Wondering about windRather than focusing only on hydropower, the government should consider other energy options such as wind power
Amid the fuel crisis, the issue of Nepal’s energy insecurity has yet again come into the limelight. But over the years, the government has been making efforts to make the country more energy sufficient. The National Planning Commission, in collaboration with United Nations Development Programme, had prepared the Perspective Energy Plan for 1991-2017, an indicative plan which was supposed to incorporate a number of strategies, general as well as sector specific, in the areas of new and renewable energy resource development. Alternative Energy Promotion Centre (AEPC) was established in 1996 with an objective of disseminating and promoting renewable energy technology in the country. Nepal started producing hydropower in 1911, even before China, and generated 556.5 MW by 2005, whereas 733 MW of hydropower and 100 KW of solar power were produced by 2014. However, following a ‘hydel-only’ policy—with the possible impact of climate change on the Himalayas and river systems originating from them—would be like putting all the eggs in one basket.
The other option
Apart from hydropower, a cheaper and faster alternative renewable energy is wind power. Wind energy is clean, effectively infinite and one of the most cost-effective sources of power. And as wind turbine technology has improved, the cost of wind energy has dropped steadily over the past few years.
Steve Sawyer, Secretary General of the Global Wind Energy Council (GWEC) said that 2015 had been a good year for the wind industry as more than 53GW of wind power had been installed last year. At present, wind power is installed in more than 80 countries. Globally, 51,473 MW of new wind generating capacity was added in 2014 according to the GWEC with total cumulative installations of 369,597MW, whereas at the end of 2015 it has reached 422GW with China retaining its top position with 146GW of wind power followed by the US with 70GW, Germany 41GW, UK 13.6GW and India 23GW.
Even in Nepal, the government had launched a five-year initiative, worth $275 million, to generate 20MW of electricity from wind energy in and around the Kathmandu Valley through public-private partnerships. There were also plans of building a model wind turbine of 500KW and providing assistance to small-scale wind turbine manufacturers generating less than 10KW. However, such plans and programmes could not be realised.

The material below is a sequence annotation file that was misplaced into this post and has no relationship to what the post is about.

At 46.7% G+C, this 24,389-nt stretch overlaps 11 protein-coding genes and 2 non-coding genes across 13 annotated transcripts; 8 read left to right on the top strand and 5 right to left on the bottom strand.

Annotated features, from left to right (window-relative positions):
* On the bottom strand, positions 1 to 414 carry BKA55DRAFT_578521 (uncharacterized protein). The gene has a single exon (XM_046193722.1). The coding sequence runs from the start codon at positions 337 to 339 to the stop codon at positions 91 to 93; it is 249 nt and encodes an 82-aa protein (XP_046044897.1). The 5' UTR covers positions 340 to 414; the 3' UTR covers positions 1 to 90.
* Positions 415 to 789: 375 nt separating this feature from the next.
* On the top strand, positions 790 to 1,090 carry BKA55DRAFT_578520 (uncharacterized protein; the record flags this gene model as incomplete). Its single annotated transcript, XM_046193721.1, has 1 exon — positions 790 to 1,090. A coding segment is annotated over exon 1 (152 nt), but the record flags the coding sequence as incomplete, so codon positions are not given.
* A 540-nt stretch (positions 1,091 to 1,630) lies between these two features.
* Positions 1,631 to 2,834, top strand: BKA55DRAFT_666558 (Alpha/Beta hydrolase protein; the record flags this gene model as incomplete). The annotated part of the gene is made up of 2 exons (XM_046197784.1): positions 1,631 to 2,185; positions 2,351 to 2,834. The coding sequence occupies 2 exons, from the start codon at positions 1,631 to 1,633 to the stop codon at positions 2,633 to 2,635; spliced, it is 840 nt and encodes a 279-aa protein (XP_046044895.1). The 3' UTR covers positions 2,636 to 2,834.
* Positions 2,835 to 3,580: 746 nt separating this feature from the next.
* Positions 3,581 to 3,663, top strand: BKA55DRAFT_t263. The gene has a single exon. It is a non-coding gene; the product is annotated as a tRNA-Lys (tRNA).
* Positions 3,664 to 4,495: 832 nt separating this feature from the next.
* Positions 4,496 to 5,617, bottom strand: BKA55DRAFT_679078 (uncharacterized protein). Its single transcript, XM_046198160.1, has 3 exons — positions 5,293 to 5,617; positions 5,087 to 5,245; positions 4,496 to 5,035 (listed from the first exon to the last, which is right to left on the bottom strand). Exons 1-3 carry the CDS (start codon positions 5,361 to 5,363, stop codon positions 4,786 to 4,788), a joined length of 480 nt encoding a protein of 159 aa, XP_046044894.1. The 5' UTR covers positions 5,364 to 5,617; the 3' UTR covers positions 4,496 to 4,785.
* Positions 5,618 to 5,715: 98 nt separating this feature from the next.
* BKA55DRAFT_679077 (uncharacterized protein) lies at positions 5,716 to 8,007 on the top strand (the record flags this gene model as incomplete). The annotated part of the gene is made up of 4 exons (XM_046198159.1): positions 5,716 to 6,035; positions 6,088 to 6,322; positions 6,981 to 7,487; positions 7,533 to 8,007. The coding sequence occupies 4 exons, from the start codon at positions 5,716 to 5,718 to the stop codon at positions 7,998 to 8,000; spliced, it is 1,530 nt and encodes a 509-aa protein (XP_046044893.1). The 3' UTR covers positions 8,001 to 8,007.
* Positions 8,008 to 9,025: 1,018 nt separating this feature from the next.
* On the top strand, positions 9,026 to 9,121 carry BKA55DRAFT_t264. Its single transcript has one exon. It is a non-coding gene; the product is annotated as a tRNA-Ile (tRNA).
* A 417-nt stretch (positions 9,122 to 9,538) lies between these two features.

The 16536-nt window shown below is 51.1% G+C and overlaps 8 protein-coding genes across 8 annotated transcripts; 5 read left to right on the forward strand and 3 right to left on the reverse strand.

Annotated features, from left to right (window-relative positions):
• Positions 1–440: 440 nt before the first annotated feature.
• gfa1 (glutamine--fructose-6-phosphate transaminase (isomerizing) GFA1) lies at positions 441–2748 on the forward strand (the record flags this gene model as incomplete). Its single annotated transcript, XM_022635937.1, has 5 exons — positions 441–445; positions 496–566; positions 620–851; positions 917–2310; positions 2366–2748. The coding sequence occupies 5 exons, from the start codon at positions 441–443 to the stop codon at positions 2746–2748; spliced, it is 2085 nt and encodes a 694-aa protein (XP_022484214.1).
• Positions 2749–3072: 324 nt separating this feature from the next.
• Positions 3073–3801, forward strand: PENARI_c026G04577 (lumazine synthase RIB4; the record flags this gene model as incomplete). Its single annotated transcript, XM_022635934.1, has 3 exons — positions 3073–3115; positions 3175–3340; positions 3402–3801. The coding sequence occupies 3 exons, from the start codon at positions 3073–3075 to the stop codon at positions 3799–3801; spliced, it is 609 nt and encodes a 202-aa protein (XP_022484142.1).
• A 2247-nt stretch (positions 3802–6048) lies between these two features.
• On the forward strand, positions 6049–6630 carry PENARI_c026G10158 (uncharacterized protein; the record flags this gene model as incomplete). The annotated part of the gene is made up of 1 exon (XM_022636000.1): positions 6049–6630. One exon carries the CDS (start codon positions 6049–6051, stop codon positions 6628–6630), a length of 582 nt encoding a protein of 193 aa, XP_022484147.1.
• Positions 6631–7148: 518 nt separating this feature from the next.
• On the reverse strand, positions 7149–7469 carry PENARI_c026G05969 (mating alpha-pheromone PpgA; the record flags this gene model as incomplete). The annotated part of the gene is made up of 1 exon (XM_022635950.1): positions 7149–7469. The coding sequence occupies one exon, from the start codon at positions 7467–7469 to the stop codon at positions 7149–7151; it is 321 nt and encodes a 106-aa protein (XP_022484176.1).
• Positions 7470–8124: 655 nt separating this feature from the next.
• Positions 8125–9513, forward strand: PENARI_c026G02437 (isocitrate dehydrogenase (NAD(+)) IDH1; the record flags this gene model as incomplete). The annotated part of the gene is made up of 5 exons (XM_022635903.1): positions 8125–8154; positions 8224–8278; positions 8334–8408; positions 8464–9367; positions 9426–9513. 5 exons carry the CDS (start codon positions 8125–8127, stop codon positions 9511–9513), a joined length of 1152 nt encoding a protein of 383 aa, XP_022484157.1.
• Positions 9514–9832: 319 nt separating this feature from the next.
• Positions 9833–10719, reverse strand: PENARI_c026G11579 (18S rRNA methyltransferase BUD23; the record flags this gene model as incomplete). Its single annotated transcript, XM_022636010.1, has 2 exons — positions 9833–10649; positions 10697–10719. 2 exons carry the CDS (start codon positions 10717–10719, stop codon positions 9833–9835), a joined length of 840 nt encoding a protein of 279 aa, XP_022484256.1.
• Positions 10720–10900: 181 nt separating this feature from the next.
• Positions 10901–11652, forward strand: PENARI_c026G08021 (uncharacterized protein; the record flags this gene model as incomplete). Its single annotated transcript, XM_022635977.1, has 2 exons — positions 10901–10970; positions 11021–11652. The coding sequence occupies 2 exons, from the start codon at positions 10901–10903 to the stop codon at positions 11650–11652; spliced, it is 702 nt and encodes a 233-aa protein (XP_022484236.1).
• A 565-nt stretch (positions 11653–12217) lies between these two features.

Nepal is a mountainous country with a high potential for wind energy. On average, Nepal gets 18 hours of wind every day in particular areas and at least two days a week, it is really windy all over the country. The analysis done by the Solar and Wind Energy Resource Assessment concludes that about 6, 074 sq km of land all over the country has the potential for wind power with density greater than 300 watt per square meter. The analysis established that more than 3,000MW of power with an installed capacity of 5MW per sq km was possible and Kathmandu Valley alone was capable of producing 70MW, whereas two districts, Mustang and Manang, have a potential of more than 2500MW. Wind generation capacity is particularly high in the river corridors and mountain valleys.
Nepal has a very short history of utilising wind energy. The first attempt was made in Rampur, Chitwan in the early seventies followed by in Ramechhap in the late seventies, whereas the first wind turbine generator was installed in Kagbeni, Mustang in 1989 with two 10KW wind turbine generators. There were also other attempts made by Research Centre for Applied Science and Technology, Nepal Army, Practical Action, AEPC, Department of Hydrology and Meteorology (DHM) among others. These organisations have collected vital information regarding prospects of wind energy in Nepal while installing wind turbines in their selected sites.
AEPC has already collected wind data in more than eleven potential areas of the country whereas DHM has collected such data over 40 stations since 1967.
A modern large wind turbine is not practical in Nepal as the blades cannot be disassembled and need to be delicately handled, which requires good road access for transportation. So for the time being, smaller wind turbines are ideal for the country. The hill effect on wind turbines placed on hills provides additional benefits to the wind turbine projects in Nepal.
Surrounding mountainous range around the Kathmandu Valley is about 105 km and if small wind turbines as pilot project could be installed at an interval of 100 meters, it could generate about 5MW. If they are installed as a cluster, certainly more power could be obtained. Further, such turbines could also be installed in other windy locations around the country. The government needs to realise that there are other types of renewable energy sources than hydropower, and due attention should be given to them as well.
Bassi is a former deputy director general of Department of Water Induced Disaster Prevention